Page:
Gaza man remembers US peace activist Rachel Corrie, 20 years after her death

‘She was like an angel on Earth … Now the Israeli army can do anything’

American peace activist Rachel Corrie speaks during an interview in March 2003 in the Rafah refugee camp in the Gaza Strip. Getty
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Kareem Nasrallah was 14 when American peace activist Rachel Corrie showed up at his family’s Gaza home.

There is a photograph of them together, Ms Corrie seated to the right. The teenage boy flashes a smile from the rear, hands protectively on the shoulders of Eman, one of his two sisters.

He had met other foreign activists and would come to admire their efforts to stop the Israeli military’s destruction of Palestinian properties.

Yet he instantly sensed something different about the 23-year-old Ms Corrie, who joked as she helped with his homework.

Rachel was like an angel on Earth. She had a pure heart
Kareem Nasrallah

“Rachel was like an angel on Earth,” said Mr Nasrallah, now 34, speaking from Gaza where he works for a non-profit organisation. “She had a pure heart.”

It has been 20 years since Ms Corrie was killed in Rafah, crushed under the tracks of a 60-tonne armoured Israeli bulldozer.

She died as activists tried to halt the destruction of properties by the Israel Defence Forces in what it claimed was an operation against insurgents.

The volunteers not only acted as human shields, placing themselves in front of encroaching machinery, they also lived with families, eating and sleeping in their homes, learning not only their names but their stories.

“I don’t know if many of the children here have ever existed without tank-shell holes in their walls and the towers of an occupying army surveying them constantly from the near horizons,” Ms Corrie said in an email to her parents weeks before her death.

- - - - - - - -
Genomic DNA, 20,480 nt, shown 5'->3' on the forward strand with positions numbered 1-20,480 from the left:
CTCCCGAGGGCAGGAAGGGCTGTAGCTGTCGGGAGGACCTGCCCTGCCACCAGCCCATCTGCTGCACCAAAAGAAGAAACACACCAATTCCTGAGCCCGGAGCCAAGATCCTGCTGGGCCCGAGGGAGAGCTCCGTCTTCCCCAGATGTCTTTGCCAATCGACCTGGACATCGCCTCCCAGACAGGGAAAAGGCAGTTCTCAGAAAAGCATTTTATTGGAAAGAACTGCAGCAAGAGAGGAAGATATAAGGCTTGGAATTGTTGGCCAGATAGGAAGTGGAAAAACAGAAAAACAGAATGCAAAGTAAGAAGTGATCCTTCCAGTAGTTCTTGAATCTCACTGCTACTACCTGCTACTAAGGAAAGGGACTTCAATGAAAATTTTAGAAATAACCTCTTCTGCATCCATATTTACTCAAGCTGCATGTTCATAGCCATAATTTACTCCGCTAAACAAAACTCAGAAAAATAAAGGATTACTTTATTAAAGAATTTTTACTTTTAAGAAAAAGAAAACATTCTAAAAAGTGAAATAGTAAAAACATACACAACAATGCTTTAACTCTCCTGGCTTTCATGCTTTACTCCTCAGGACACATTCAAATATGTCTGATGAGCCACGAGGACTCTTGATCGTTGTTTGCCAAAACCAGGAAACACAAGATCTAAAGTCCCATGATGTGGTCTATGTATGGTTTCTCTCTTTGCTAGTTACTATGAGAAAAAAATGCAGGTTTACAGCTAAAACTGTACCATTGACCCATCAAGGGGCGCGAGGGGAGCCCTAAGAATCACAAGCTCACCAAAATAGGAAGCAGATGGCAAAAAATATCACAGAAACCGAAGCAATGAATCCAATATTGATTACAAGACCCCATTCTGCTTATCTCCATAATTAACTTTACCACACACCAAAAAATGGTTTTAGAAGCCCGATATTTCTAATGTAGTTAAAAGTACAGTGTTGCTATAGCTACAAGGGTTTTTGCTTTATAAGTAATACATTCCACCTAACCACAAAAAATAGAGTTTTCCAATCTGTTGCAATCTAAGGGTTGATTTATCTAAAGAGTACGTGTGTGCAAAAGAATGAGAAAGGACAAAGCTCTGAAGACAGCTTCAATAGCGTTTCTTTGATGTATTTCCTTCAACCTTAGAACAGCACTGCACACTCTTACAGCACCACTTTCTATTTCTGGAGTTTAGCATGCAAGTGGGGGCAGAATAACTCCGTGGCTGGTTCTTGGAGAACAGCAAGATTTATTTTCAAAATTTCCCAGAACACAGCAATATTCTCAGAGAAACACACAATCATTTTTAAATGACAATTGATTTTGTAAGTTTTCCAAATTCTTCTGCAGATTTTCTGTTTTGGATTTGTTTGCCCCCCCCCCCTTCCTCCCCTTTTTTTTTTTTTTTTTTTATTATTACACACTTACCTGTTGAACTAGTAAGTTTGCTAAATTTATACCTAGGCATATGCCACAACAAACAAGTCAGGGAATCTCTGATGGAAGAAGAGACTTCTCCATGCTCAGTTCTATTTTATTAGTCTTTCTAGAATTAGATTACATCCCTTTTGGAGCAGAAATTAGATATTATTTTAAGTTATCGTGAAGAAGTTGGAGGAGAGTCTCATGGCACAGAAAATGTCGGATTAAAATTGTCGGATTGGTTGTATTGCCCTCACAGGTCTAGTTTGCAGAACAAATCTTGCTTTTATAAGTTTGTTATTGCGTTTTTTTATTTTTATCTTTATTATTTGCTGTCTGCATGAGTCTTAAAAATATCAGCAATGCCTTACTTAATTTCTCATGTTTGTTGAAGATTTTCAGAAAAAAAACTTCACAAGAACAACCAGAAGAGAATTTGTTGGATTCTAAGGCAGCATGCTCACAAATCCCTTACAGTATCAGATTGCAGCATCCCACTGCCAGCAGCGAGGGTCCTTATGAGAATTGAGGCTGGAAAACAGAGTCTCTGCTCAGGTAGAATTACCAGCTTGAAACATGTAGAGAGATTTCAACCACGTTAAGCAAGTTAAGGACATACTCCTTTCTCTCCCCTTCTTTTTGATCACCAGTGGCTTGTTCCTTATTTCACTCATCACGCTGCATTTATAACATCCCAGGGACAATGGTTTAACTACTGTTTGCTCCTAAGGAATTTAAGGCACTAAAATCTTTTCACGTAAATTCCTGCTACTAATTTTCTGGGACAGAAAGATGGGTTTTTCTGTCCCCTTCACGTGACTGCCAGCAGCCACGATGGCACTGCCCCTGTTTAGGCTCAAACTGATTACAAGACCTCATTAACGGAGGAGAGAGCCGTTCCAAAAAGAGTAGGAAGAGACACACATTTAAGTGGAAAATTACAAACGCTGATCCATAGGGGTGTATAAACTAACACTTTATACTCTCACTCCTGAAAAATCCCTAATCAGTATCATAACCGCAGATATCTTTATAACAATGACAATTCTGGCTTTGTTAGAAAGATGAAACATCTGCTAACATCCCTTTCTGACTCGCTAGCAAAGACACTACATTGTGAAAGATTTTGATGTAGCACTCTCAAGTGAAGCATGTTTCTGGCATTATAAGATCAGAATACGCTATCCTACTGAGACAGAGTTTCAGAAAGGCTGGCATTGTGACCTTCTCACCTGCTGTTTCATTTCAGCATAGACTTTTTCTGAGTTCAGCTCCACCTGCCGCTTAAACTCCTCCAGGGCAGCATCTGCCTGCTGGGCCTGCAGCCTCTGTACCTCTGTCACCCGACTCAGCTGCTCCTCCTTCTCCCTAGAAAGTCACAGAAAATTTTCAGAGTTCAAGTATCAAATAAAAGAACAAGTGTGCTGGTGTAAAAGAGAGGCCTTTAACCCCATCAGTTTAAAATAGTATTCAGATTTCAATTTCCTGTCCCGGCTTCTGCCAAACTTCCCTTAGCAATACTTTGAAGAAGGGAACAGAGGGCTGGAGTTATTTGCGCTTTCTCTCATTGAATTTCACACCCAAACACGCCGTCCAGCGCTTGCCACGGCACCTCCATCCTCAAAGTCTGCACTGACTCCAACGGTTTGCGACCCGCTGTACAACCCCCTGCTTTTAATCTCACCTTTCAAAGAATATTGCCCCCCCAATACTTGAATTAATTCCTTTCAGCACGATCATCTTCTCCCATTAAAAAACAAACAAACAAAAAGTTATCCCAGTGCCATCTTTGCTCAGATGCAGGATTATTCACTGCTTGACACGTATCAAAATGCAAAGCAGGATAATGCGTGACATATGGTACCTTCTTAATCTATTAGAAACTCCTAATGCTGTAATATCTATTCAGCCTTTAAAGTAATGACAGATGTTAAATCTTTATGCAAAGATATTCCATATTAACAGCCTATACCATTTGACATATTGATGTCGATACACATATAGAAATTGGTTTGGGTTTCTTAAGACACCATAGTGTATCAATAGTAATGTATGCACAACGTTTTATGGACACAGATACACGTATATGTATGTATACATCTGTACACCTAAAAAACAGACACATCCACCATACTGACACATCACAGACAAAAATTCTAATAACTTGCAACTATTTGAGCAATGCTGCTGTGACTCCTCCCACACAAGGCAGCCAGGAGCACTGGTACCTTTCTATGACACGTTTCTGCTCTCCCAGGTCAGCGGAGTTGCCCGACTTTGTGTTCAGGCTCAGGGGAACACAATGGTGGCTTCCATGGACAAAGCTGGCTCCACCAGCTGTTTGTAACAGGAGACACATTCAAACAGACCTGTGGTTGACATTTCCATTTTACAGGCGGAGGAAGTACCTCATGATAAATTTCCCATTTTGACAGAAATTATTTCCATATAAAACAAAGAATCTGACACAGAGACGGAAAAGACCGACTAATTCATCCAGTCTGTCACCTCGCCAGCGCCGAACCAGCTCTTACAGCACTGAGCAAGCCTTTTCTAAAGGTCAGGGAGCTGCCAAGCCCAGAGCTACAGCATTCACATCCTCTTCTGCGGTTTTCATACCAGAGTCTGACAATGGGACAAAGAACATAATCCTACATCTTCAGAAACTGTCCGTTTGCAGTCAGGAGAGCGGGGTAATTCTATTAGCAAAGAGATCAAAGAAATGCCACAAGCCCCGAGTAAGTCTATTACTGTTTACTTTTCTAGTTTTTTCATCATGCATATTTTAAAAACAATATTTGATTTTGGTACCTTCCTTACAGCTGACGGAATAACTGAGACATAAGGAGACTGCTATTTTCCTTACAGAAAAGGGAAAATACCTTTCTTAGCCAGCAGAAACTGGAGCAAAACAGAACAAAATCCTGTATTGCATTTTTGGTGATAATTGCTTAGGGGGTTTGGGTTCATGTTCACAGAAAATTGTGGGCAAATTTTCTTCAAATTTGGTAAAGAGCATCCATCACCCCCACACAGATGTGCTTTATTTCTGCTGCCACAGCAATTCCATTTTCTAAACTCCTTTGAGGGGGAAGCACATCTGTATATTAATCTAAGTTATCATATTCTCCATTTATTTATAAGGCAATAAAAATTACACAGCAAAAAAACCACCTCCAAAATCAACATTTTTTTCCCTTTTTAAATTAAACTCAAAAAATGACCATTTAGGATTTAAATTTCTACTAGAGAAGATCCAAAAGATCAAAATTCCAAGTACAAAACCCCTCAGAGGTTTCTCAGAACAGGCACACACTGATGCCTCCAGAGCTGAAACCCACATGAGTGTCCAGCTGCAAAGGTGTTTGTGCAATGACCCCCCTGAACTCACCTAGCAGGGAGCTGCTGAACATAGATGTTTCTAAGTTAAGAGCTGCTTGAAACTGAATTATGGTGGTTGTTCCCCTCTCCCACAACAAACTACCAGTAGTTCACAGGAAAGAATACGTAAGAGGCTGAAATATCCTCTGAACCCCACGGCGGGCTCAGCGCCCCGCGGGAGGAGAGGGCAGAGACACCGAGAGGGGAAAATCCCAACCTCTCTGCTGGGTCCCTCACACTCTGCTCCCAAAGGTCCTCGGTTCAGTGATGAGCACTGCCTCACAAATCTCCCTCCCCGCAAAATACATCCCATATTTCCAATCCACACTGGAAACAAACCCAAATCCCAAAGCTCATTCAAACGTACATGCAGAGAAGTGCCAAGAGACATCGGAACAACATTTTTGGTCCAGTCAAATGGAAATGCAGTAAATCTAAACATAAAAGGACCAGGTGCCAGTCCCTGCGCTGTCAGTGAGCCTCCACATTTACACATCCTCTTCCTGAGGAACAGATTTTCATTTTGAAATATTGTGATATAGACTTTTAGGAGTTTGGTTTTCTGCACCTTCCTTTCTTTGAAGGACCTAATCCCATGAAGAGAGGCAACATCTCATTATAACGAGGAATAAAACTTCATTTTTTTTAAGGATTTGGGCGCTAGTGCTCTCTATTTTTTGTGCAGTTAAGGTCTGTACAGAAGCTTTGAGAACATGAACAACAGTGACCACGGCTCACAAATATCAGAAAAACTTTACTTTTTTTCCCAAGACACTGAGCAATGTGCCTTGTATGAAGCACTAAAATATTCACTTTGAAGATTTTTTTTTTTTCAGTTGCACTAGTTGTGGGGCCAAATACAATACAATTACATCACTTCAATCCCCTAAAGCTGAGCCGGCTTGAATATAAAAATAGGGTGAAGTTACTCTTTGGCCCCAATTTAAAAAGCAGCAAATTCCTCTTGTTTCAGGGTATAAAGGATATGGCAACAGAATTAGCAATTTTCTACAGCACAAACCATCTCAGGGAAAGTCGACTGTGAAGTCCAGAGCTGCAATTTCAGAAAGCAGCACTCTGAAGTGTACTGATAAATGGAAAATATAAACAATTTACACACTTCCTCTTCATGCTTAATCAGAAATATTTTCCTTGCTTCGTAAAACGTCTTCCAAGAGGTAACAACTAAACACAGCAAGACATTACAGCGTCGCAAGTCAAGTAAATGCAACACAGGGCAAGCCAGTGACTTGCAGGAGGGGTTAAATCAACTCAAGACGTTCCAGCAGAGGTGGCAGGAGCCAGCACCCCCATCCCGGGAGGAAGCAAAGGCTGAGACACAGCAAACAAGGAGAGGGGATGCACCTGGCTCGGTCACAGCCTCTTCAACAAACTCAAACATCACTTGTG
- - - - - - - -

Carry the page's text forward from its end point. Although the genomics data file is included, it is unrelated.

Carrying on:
For a while, the case of Rachel Corrie would be the focus of international outrage.

This outcry grew after her writings, some from Gaza, were posthumously published as Let Me Stand Alone: The Journals of Rachel Corrie.

But activists had other causes to focus on. The invasion of Iraq would come to occupy the attention of many in the peace movement.

Rachel Corrie and the Nasrallah family. Photo: Corrie family

Some felt the conflicts were not unrelated. Palestinians believed Israeli forces would use the invasion of Iraq as cover for a wholesale, full-scale occupation of Gaza. As it was, Israel would formally “disengage” in 2005.

Ms Corrie’s family and friends knew that securing justice for her, just as the effort to secure peace for hundreds of thousands of Palestinians, would be a huge challenge.

Her parents, Cindy and Craig, tried and failed to secure legal accountability. In 2012, an Israeli court ruled the bulldozer driver had not seen Ms Corrie, and judged her death an accident.

They also failed in their efforts against Caterpillar, the US manufacturer of the bulldozer.

In 2007, a US court said to even consider the legal merits of the case would improperly force it to consider whether it was appropriate for the US government to permit the sale of such equipment to Israel.

This month, Ms Corrie’s parents marked the 20th anniversary of her death with a series of events in Olympia, Washington state, where they established a foundation in her name to highlight the plight of Palestinians.

Craig and Cynthia Corrie. AFP